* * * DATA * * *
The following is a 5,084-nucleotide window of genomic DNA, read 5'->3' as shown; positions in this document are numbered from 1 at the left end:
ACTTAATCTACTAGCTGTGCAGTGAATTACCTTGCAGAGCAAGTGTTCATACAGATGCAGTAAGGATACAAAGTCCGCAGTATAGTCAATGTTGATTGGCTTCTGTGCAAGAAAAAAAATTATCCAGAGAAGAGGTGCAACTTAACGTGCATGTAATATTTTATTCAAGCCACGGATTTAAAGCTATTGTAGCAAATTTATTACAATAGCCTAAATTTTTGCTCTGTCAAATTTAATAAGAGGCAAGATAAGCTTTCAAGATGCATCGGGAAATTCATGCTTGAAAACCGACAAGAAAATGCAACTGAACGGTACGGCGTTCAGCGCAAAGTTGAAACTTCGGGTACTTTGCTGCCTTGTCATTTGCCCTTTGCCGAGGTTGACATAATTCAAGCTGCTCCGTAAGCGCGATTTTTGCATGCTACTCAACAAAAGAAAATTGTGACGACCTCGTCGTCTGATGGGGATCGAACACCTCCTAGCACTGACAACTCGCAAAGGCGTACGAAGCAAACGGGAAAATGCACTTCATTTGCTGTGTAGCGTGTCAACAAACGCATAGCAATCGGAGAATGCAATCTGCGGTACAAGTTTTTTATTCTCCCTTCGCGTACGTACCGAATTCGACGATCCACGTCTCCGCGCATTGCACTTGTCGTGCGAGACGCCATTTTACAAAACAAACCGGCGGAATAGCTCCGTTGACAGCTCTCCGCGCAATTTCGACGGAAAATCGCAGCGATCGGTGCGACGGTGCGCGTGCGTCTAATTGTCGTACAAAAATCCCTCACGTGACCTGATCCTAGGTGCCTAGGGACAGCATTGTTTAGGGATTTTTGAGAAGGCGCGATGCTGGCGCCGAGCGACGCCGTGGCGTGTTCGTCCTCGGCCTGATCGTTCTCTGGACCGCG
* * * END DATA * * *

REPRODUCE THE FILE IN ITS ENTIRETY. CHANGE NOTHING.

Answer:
The following is a 5,084-nucleotide window of genomic DNA, read 5'->3' as shown; positions in this document are numbered from 1 at the left end:
ACTTAATCTACTAGCTGTGCAGTGAATTACCTTGCAGAGCAAGTGTTCATACAGATGCAGTAAGGATACAAAGTCCGCAGTATAGTCAATGTTGATTGGCTTCTGTGCAAGAAAAAAAATTATCCAGAGAAGAGGTGCAACTTAACGTGCATGTAATATTTTATTCAAGCCACGGATTTAAAGCTATTGTAGCAAATTTATTACAATAGCCTAAATTTTTGCTCTGTCAAATTTAATAAGAGGCAAGATAAGCTTTCAAGATGCATCGGGAAATTCATGCTTGAAAACCGACAAGAAAATGCAACTGAACGGTACGGCGTTCAGCGCAAAGTTGAAACTTCGGGTACTTTGCTGCCTTGTCATTTGCCCTTTGCCGAGGTTGACATAATTCAAGCTGCTCCGTAAGCGCGATTTTTGCATGCTACTCAACAAAAGAAAATTGTGACGACCTCGTCGTCTGATGGGGATCGAACACCTCCTAGCACTGACAACTCGCAAAGGCGTACGAAGCAAACGGGAAAATGCACTTCATTTGCTGTGTAGCGTGTCAACAAACGCATAGCAATCGGAGAATGCAATCTGCGGTACAAGTTTTTTATTCTCCCTTCGCGTACGTACCGAATTCGACGATCCACGTCTCCGCGCATTGCACTTGTCGTGCGAGACGCCATTTTACAAAACAAACCGGCGGAATAGCTCCGTTGACAGCTCTCCGCGCAATTTCGACGGAAAATCGCAGCGATCGGTGCGACGGTGCGCGTGCGTCTAATTGTCGTACAAAAATCCCTCACGTGACCTGATCCTAGGTGCCTAGGGACAGCATTGTTTAGGGATTTTTGAGAAGGCGCGATGCTGGCGCCGAGCGACGCCGTGGCGTGTTCGTCCTCGGCCTGATCGTTCTCTGGACCGCG